Art Market

What It Means When an Auction Lot Is Withdrawn

Jillian Billard
Mar 23, 2021 2:53PM
Dominic Lewis
"Monet Auction", 2012
Aleph Contemporary

This past October, a mid-season modern and contemporary evening auction at Sotheby’s made headlines—not because of the $283 million profit from lots including works by Van Gogh and Giacometti, but because of what was absent from the sale. Just two hours before the auction was scheduled to commence, the Baltimore Museum withdrew two paintings by Brice Marden and Clyfford Still, as well as a painting by Andy Warhol that was scheduled to be sold privately. The museum had planned to deaccession the works—worth an estimated total of $65 million—to increase salaries for staff members during COVID-19 and acquire more works by non-white and women artists per a new diversity initiative. However, in the weeks leading up to auction, pressure from board members and trustees threatening to withhold nearly $50 million in donations in protest of the deaccessions began to mount, ultimately leading to what is referred to in art industry parlance as an eleventh-hour withdrawal, effectively removing the lots from the sale.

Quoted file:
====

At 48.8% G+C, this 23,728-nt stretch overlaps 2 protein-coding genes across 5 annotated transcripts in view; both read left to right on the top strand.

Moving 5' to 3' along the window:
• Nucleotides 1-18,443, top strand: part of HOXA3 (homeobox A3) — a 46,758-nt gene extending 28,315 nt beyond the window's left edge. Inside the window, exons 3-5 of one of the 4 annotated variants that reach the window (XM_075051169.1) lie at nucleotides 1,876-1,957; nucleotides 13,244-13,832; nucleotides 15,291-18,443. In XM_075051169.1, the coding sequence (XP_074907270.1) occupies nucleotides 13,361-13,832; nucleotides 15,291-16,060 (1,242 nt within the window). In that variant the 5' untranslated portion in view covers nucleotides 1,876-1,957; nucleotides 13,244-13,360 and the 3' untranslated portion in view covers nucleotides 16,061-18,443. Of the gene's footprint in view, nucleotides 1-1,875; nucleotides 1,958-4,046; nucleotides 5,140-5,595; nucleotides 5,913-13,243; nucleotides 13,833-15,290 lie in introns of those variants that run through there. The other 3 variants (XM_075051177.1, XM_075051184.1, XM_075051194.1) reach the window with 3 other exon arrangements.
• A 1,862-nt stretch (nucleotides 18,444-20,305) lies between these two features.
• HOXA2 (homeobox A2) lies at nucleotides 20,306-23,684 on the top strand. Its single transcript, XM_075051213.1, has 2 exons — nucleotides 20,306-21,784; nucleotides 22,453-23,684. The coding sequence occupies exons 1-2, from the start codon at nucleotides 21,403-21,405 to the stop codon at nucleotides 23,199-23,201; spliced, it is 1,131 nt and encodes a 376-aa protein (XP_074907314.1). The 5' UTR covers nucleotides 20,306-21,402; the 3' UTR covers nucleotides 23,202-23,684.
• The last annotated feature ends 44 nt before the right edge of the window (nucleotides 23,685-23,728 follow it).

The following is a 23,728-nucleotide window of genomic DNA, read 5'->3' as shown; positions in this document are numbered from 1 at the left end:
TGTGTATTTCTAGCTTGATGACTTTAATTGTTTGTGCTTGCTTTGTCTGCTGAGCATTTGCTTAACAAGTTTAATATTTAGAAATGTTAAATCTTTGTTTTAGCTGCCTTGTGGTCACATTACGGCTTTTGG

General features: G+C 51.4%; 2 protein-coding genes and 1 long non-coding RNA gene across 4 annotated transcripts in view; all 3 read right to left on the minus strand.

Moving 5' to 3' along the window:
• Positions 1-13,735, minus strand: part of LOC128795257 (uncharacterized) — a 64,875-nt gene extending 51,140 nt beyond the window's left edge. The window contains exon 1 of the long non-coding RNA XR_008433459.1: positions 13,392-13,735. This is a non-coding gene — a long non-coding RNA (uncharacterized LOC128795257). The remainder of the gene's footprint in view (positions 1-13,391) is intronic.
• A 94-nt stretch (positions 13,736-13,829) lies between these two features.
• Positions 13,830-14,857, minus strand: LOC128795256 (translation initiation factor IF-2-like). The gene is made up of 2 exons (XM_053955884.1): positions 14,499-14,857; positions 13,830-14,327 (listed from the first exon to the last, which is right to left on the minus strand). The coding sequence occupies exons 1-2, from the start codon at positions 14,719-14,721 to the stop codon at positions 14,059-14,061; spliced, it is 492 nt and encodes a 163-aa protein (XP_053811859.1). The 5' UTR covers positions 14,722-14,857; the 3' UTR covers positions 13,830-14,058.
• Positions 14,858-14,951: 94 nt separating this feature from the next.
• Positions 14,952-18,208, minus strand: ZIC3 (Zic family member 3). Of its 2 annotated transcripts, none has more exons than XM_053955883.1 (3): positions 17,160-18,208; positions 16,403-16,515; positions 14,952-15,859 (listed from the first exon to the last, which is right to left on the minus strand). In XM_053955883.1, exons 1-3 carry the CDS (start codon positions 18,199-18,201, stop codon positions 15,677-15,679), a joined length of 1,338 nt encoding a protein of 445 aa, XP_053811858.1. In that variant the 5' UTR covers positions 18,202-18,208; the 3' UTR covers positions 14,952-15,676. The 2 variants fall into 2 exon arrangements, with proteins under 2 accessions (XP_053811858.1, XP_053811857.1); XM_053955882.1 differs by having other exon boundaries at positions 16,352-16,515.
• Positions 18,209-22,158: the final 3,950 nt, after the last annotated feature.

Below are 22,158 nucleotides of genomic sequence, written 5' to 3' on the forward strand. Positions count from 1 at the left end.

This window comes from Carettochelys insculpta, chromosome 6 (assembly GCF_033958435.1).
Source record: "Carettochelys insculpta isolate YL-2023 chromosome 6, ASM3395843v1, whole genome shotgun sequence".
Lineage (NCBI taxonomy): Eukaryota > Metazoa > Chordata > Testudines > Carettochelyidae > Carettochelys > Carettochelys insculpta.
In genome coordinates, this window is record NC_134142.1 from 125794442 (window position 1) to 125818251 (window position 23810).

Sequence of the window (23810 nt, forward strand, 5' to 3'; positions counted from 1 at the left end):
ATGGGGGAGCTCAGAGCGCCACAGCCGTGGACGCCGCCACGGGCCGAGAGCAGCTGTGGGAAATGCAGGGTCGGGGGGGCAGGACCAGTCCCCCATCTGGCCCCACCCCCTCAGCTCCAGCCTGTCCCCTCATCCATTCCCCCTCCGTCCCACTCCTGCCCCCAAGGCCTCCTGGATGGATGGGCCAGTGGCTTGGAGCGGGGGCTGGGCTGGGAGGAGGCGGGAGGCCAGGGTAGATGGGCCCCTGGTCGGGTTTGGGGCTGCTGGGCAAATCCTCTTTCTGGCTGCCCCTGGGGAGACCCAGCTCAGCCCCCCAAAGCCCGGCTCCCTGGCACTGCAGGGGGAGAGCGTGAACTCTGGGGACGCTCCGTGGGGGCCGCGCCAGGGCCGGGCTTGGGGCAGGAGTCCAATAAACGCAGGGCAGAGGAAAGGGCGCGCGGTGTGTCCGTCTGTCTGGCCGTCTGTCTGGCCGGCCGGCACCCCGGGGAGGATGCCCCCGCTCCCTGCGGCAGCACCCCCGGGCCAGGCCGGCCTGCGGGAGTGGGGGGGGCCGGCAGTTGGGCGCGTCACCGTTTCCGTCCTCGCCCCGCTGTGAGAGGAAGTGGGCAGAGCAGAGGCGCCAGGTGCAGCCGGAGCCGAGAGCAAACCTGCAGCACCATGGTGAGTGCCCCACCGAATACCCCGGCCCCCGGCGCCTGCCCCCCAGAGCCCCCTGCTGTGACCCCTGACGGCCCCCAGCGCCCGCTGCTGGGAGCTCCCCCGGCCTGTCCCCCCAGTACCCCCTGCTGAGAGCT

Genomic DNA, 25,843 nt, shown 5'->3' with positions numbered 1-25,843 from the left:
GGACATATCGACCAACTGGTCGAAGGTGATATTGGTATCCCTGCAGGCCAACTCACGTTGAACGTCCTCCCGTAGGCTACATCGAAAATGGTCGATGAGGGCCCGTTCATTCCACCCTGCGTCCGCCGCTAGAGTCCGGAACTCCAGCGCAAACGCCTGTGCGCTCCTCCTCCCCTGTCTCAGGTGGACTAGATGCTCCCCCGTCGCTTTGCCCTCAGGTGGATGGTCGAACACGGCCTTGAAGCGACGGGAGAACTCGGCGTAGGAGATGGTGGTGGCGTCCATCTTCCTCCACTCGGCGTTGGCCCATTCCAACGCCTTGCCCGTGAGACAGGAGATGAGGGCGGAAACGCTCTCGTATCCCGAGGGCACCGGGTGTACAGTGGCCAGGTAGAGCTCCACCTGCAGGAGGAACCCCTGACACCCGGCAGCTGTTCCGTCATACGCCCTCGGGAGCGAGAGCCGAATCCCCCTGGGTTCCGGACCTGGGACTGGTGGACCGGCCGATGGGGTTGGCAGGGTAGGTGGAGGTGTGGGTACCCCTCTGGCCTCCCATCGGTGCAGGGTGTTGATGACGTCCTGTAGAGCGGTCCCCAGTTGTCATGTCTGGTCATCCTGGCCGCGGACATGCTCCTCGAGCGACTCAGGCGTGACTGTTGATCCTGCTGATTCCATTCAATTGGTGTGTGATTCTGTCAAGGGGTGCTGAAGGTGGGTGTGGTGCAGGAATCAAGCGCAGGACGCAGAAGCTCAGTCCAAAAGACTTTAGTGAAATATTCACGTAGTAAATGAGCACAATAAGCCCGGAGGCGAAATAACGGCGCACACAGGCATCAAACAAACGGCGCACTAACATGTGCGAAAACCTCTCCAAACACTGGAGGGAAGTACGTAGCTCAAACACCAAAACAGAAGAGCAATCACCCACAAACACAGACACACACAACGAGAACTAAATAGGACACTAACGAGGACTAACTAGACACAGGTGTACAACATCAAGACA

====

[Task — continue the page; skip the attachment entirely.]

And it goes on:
While the Baltimore Museum withdrawal was a newsworthy event due to its controversial circumstances (in addition to being a substantial portion of the sale’s overall estimates), the occurrence of withdrawn lots is not uncommon—in fact, it happens fairly regularly. According to art advisor and independent curator Nancy Chaikin, “There are at least a few at every major auction.” However, it is rare that the general public hears about it.

So what exactly does a withdrawn lot entail, and why are they not more widely publicized? Why would an artwork be pulled from auction, and what are the implications?

Why are artworks withdrawn from auction?

There are countless reasons why lots are withdrawn, ranging from condition issues and title disputes to a consignor having a last-minute change of heart.